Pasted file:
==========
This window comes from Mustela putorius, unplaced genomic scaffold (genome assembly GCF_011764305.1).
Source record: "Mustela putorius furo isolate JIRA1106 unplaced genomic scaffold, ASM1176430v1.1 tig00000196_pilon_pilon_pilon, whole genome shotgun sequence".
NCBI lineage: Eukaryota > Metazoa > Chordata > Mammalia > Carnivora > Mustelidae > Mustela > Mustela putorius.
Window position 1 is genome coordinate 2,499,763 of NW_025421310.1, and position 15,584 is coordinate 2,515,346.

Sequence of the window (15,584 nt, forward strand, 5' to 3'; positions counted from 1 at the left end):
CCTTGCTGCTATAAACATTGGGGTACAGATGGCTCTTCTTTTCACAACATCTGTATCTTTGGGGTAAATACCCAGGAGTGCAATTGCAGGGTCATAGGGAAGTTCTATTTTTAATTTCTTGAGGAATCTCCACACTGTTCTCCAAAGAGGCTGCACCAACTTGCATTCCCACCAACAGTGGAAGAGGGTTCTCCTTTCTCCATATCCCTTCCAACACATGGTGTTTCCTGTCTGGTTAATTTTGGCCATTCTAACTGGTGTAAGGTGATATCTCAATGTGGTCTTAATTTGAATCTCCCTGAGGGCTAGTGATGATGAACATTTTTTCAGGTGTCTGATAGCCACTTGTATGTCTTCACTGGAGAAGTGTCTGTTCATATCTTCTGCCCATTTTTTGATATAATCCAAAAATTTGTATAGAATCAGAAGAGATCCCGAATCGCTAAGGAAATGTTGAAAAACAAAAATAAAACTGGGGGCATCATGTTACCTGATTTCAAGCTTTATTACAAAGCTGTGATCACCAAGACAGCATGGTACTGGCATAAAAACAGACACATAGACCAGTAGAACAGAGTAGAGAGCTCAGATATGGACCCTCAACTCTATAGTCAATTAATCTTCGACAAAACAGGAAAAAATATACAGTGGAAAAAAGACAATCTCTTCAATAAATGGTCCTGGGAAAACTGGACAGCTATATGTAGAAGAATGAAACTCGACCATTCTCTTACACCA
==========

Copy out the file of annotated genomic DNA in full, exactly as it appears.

This window comes from Mustela putorius, unplaced genomic scaffold (genome assembly GCF_011764305.1).
Source record: "Mustela putorius furo isolate JIRA1106 unplaced genomic scaffold, ASM1176430v1.1 tig00000196_pilon_pilon_pilon, whole genome shotgun sequence".
NCBI lineage: Eukaryota > Metazoa > Chordata > Mammalia > Carnivora > Mustelidae > Mustela > Mustela putorius.
Window position 1 is genome coordinate 2,499,763 of NW_025421310.1, and position 15,584 is coordinate 2,515,346.

Sequence of the window (15,584 nt, forward strand, 5' to 3'; positions counted from 1 at the left end):
CCTTGCTGCTATAAACATTGGGGTACAGATGGCTCTTCTTTTCACAACATCTGTATCTTTGGGGTAAATACCCAGGAGTGCAATTGCAGGGTCATAGGGAAGTTCTATTTTTAATTTCTTGAGGAATCTCCACACTGTTCTCCAAAGAGGCTGCACCAACTTGCATTCCCACCAACAGTGGAAGAGGGTTCTCCTTTCTCCATATCCCTTCCAACACATGGTGTTTCCTGTCTGGTTAATTTTGGCCATTCTAACTGGTGTAAGGTGATATCTCAATGTGGTCTTAATTTGAATCTCCCTGAGGGCTAGTGATGATGAACATTTTTTCAGGTGTCTGATAGCCACTTGTATGTCTTCACTGGAGAAGTGTCTGTTCATATCTTCTGCCCATTTTTTGATATAATCCAAAAATTTGTATAGAATCAGAAGAGATCCCGAATCGCTAAGGAAATGTTGAAAAACAAAAATAAAACTGGGGGCATCATGTTACCTGATTTCAAGCTTTATTACAAAGCTGTGATCACCAAGACAGCATGGTACTGGCATAAAAACAGACACATAGACCAGTAGAACAGAGTAGAGAGCTCAGATATGGACCCTCAACTCTATAGTCAATTAATCTTCGACAAAACAGGAAAAAATATACAGTGGAAAAAAGACAATCTCTTCAATAAATGGTCCTGGGAAAACTGGACAGCTATATGTAGAAGAATGAAACTCGACCATTCTCTTACACCA